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Any of several substances on the surface of red blood cells that induce a strong antigenic response in individuals lacking the substance.
(Biochemistry) an agglutinogen commonly found in human blood: it may cause a haemolytic reaction, esp during pregnancy or following transfusion of blood that does not contain this agglutinogen. Full name: rhesus factor
[C20: named after the rhesus monkey, in which it was first discovered]
any of a group of antigens on the surface of red blood cells, those having inherited such antigens being designated Rh + (Rh positive) and those lacking them, a much smaller group, being designated Rh− (Rh negative) : transfused or fetal Rh + blood may induce a severe reaction in an Rh− individual.
[1940–45; so called because first found in the blood of rhesus monkeys]
An antigen present in red blood cells, used in the classification of human blood. The blood cells of most people contain an Rh factor. For a blood transfusion to be successful, the blood of the donor must match that of the recipient—both must have or must be missing the Rh factor.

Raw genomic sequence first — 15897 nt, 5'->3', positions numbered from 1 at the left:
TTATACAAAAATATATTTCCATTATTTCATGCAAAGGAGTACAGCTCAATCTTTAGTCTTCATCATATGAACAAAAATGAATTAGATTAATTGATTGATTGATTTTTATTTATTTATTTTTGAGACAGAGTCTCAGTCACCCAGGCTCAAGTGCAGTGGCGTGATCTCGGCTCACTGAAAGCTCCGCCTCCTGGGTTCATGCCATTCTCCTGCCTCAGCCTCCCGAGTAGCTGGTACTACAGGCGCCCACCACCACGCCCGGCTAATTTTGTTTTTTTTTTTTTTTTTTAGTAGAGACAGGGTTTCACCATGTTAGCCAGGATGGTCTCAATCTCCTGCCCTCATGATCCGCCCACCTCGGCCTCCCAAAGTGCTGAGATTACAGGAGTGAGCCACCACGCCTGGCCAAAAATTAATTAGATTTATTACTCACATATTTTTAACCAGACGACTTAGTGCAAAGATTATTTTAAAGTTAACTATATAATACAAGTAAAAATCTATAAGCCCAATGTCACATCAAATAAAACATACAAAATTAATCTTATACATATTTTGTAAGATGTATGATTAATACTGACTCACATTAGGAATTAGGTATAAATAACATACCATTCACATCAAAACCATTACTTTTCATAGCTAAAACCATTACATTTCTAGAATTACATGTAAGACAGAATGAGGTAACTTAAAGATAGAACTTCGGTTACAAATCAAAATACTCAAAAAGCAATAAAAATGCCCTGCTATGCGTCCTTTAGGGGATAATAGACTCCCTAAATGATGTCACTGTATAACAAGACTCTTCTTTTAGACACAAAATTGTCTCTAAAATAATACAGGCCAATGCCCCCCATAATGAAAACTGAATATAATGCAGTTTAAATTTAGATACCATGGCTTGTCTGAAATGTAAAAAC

Rh factor- Named for the rhesus monkeys used in research to identify blood types.
See also related terms for research.
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|Noun||1.||Rh factor - a blood group antigen possessed by Rh-positive people; if an Rh-negative person receives a blood transfusion from an Rh-positive person it can result in hemolysis and anemia|
antigen - any substance (as a toxin or enzyme) that stimulates an immune response in the body (especially the production of antibodies)